A pair of stock traders drew jail time on insider trading charges that they used tips from a former Stryker (NYSE:SYK) marketing executive to make illicit trades ahead of the medical device company’s 2011 acquisition of Orthovita.
Lawrence Grum was sentenced to a year and a day and Michael Castelli to 9 months in jail by Judge Katharine Hayden of the U.S. District Court for New Jersey.
Grum, a small business owner, and Castelli, a building contractor, each admitted to 2 counts of conspiracy to commit securities fraud in November 2013. Grum also copped to 4 counts of securities fraud and Castelli admitted to 5 counts of securities fraud, according to the office of New Jersey district attorney Paul Fishman.
The duo allegedly acted on tips from former Stryker marketing executive Mark Foldy about the impending, $316 million deal for Orthovita in May 2011, according to prosecutors, who alleged that the scheme generated $1.7 million in illegal profits and kickbacks. Grum and Castelli had faced a maximum of 5 years in prison and a fine of $250,000 on the conspiracy counts and a maximum of 20 years in prison and a fine of $5 million on the securities fraud counts.
But Hayden declined to impose the maximum sentences after the defendants expressed remorse, according to Bloomberg.
"I am deeply, deeply sorry for the serious crime I have committed," Grum said, according to the news service. "Once it started, I just couldn’t stop. It became an addiction. I never spent any of the money I made. I was simply saving for a house and my family. … No aspect of my life has been unaffected," Grum said. "I wish I could have just turned away from this at the moment I was asked, but I did not. This is something I will regret for the rest of my life."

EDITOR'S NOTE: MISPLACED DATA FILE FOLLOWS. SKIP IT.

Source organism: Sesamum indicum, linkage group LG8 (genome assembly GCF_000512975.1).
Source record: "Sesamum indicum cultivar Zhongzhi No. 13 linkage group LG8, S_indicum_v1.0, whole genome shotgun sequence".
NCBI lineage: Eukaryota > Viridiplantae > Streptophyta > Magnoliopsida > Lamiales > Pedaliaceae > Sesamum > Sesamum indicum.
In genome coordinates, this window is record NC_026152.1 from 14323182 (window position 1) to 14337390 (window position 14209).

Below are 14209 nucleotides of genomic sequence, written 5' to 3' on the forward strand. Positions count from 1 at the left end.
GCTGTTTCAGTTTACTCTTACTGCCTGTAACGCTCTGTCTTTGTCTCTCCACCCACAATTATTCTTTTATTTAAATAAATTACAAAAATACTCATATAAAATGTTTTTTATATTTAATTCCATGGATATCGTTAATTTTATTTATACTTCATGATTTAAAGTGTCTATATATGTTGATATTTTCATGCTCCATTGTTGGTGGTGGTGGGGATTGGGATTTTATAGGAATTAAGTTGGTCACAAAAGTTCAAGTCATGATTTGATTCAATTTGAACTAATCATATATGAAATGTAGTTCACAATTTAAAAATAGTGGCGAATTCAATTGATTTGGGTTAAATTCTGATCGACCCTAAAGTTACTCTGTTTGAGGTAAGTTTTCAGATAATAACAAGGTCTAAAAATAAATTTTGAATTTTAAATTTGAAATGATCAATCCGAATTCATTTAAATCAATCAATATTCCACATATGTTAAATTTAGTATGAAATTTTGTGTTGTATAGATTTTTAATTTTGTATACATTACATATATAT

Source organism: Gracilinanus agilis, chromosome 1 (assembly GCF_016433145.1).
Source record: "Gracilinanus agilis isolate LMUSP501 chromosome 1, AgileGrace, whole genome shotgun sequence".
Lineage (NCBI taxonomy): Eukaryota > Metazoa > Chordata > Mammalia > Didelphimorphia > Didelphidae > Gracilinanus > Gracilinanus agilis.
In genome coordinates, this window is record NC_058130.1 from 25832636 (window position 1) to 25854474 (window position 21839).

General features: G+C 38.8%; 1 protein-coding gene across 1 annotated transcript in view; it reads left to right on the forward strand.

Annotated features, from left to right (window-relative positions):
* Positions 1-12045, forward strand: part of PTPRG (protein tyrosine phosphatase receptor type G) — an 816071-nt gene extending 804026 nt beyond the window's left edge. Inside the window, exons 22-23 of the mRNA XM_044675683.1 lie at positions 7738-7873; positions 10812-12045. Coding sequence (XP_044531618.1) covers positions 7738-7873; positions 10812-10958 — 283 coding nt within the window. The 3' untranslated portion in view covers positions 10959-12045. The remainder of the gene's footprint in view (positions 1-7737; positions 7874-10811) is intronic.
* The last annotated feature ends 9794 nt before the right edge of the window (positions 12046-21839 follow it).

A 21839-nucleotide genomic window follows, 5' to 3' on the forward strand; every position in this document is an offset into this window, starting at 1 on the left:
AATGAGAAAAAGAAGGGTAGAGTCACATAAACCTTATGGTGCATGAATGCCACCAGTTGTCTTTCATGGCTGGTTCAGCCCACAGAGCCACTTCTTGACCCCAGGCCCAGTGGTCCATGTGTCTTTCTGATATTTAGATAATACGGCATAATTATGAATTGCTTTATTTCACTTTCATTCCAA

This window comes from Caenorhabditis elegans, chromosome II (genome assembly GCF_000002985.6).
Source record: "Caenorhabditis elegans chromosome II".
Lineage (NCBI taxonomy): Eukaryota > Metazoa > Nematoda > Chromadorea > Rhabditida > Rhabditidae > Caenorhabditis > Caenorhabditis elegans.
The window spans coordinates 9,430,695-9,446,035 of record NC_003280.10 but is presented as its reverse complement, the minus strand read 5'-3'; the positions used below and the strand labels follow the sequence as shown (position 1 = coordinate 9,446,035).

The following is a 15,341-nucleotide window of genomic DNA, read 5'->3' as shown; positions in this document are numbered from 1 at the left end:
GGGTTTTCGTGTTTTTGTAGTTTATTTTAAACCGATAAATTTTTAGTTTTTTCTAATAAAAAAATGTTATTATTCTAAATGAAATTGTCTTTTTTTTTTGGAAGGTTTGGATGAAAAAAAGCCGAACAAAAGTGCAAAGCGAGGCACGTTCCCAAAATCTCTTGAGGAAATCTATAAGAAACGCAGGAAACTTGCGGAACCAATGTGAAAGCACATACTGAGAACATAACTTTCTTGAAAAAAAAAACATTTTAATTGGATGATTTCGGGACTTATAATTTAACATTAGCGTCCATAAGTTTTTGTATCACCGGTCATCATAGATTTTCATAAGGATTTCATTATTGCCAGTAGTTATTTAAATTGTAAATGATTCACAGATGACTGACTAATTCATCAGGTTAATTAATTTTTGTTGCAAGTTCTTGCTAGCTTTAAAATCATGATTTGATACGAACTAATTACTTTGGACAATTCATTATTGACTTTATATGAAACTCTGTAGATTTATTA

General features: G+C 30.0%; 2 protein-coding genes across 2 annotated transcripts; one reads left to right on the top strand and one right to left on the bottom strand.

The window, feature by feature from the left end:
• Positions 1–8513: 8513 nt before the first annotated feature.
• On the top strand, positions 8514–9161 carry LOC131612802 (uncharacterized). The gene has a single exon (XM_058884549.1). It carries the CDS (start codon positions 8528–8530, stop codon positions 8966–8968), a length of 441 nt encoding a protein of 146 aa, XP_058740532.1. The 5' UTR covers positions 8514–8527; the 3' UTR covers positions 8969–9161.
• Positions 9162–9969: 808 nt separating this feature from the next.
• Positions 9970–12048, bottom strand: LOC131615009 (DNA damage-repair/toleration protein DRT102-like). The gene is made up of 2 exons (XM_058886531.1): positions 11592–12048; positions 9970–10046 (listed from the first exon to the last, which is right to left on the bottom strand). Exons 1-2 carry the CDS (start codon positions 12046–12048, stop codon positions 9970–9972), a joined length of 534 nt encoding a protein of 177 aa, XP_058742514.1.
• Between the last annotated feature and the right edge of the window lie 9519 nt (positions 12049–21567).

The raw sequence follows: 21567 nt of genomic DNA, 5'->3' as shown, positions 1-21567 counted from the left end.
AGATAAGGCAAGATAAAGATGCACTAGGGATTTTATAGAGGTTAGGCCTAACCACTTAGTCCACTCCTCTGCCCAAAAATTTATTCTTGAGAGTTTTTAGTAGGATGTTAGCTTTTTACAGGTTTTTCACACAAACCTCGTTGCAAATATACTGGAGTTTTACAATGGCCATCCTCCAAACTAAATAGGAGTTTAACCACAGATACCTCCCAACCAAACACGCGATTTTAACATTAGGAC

"Mr. Grum does not strike me as a venal person in the real sense of the word," Hayden said. "When he started, he couldn’t stop. The thrill, the high, is what kept him going, and not the spending. He was not a professional trader."
Grum must repay the $838,000 he reaped, according to the report; Castelli made more than $640,000 in illicit profit.
"I would like to apologize for all of my actions," Castelli said. "Because of my bad judgment, I have caused immense suffering to everyone I love."
Ex-Stryker executive Foldy allegedly plotted with Sanofi (NYSE:SNY) accounting & reporting director Mark Cupo and Celgene (NSDQ:CELG) financial reporting director John Lazorchak, illegally leaking confidential information about their companies to Grum and Castelli, high school friends who conducted the trades.
Foldy, Lazorchak, Cupo and another defendant, Michael Pendolino, pleaded guilty in October 2013. They are still awaiting sentencing.